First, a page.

The alarm reverberated across the entire school. Instinctively, every student dropped to the ground, gripping the legs of their table tightly in preparation for an ensuing earthquake. The earthquake never came. Instead, a voice rang over the loud speaker: “Remain calm. Listen to your teachers. Please evacuate the premises in an orderly fashion.”
Evacuate? Why would they be asked to evacuate if there was an earthquake? Students had any idea what was going on.
Teachers helped load students onto pre-prepared busses at the front of the school. Many of them didn’t even have a backpack.
The busses drove students to an abandoned field 30 miles from the school. Disaster tents lined the field- each set up for a different purpose; some provided water and meal rations, while others provided emergency first aid or means of personal identification. Every student was now a refugee.
The Phoenix Project
The scenario I described above was the launch for the ‘Phoenix Project’ at The International School of Beijing. The cross- curricular project was designed to help grade 7 students better understand what life was like for a refugee, through becoming one themselves. In the project, they would be responsible for growing their own food, establishing a system of law and government, and determining what role each member would have.
The Driving/ Essential Question:
As members of a new society, how do we feed and govern ourselves?
How do you excite wonder and curiosity from your learners? As teachers, while it is easy to develop activities, lessons or projects, it is far more difficult to come up with the questions that drive these learning experiences. Great questions inspire, motivate and engage our learners. Instead of waiting to learn from the teacher, great questions help put students in the driver’s seat; acting as anthropologists, historians, scientists and mathematicians in determining the answers.
How to Write Great Driving/ Essential Questions
Here are six things to consider when writing an essential/ driving question to invite WONDER from your learners:
- W orthwhile: Essential questions should be related to what experts in the real field do. They should direct learners to meaningful work that help learners link concepts/ principles across disciplines.
- O pen-Ended: Great questions allow for multiple answers. They can’t be googled or ‘binged.’ They are often solution oriented, asking students to solve problems in new, novel ways. Think, ‘How can we..’
- Create a ‘Need to Know’ for rigorous standards/ skills: While great driving questions are accessible to the learner, they should also require deep investigation to fully answer. In this way, content found in a textbook, curriculum guide, or on the internet becomes more meaningful and integrated in a way that helps the learner develop answers for themselves.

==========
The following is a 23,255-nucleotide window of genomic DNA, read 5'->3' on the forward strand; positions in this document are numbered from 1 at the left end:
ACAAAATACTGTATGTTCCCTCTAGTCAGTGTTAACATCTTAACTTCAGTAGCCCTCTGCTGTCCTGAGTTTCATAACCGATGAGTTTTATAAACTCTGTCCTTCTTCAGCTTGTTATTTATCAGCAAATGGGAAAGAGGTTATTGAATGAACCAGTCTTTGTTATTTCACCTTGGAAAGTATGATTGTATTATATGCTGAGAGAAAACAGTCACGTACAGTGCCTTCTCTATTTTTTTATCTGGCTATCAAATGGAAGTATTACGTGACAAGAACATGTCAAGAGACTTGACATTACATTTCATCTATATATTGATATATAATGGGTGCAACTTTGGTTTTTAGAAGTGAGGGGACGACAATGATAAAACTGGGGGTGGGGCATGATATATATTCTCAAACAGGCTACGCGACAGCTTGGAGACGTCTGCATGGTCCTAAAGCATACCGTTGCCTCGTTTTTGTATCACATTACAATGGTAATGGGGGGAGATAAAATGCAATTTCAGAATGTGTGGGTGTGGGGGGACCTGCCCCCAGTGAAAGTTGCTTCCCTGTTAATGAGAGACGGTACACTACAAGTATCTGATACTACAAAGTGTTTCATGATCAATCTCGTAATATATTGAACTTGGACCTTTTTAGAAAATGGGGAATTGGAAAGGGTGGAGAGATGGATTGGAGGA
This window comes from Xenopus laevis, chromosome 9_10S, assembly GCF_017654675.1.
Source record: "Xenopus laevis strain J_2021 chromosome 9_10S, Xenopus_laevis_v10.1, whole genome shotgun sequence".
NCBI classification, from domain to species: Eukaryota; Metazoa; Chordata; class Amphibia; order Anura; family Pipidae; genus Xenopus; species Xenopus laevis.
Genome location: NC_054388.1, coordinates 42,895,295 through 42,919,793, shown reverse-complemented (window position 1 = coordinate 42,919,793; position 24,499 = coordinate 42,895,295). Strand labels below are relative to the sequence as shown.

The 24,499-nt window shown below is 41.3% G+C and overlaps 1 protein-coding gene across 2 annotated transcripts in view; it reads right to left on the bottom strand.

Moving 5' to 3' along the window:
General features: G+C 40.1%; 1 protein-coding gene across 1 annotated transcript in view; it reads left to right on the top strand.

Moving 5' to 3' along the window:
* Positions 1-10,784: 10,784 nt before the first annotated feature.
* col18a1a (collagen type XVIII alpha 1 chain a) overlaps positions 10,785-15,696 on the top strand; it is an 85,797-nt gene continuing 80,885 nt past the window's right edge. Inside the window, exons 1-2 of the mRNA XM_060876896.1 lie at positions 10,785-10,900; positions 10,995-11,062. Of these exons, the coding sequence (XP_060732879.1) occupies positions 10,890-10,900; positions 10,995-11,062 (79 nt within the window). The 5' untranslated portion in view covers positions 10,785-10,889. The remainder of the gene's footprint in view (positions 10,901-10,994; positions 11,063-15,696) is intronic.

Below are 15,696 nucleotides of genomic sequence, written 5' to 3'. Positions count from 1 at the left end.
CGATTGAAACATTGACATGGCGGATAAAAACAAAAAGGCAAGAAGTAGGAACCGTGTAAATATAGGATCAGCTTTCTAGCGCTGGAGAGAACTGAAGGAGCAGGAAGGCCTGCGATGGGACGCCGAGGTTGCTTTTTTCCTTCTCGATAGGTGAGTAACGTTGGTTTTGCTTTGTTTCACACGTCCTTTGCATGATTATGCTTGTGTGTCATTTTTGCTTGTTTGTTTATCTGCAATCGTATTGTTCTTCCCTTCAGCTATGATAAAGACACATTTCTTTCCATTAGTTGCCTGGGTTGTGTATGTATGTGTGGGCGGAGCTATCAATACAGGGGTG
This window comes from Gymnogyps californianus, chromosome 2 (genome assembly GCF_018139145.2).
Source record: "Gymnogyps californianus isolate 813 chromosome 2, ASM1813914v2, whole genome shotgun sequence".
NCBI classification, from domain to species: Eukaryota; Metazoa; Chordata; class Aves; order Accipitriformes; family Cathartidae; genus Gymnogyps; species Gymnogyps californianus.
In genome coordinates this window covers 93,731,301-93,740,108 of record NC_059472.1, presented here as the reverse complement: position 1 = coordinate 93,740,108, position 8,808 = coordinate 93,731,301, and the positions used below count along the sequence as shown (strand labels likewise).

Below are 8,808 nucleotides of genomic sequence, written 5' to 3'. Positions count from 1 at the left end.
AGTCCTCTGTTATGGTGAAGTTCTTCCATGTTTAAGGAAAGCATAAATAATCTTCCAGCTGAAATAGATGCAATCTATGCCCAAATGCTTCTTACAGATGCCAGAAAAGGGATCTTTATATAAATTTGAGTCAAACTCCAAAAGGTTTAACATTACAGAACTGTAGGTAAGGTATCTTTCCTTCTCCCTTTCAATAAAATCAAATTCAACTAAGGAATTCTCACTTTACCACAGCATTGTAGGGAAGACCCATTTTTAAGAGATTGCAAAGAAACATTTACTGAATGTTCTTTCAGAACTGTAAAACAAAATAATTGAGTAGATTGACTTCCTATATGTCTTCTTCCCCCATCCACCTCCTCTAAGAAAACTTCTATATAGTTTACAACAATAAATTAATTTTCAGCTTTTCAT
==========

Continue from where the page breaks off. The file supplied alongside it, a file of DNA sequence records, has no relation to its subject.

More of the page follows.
- D ictate parameters: While great questions are open- ended, in the case of a project, they also provide parameters to ensure deeper, meaningful learning. They are not the source of endless hours of philosophical debate and ramblings; but rather action- oriented around specific, tangible problems or ideas. For example rather than say, ‘How do we solve global warming?’ they instead read, ‘How might we lower our carbon footprint at home and school?’
- E asy to Understand: Great questions are accessible to the learners we teach. While we might ask middle school students to ‘use principles of entrepreneurship to help address a community need,’ for second grade students we would instead ask, “How can we use the magic of business to turn $5 into $100?”
- R elevant: Great driving questions are relevant to students’ lives and their communities. For example, it would be far more relevant to ask students with limited recreation areas a question around how to ‘increase play space’ than it would to ask a question around designing a new amusement park.
How to Create Driving Questions (Download the poster to hang in your classroom)
Some Sample Driving Questions:
How do we use the principles of entrepreneurship to meet a community need?
What impact do humans have on our local watershed, and how can we better protect them?
How can we use public spaces to show how life is different for people on the other side of the border?
How do we recreate the values of society from the artifacts they carried with them?
How do we use data to make a positive impact on a local waterway?
How can we plant positive seeds of culture that will grow and flourish for years to come?
How can we create an affordable play area that is safe and accessible to all students?
How do circuits improve our lives?
How can humans create sustainable and efficient modern ecosystems?
Write a Driving Question Together
Having trouble coming up with a driving question? No sweat. Let’s create one together. Reach out to me at firstname.lastname@example.org, share a bit of your project idea, and we can brainstorm some ideas for a question that drives it.
With students ALWAYS first,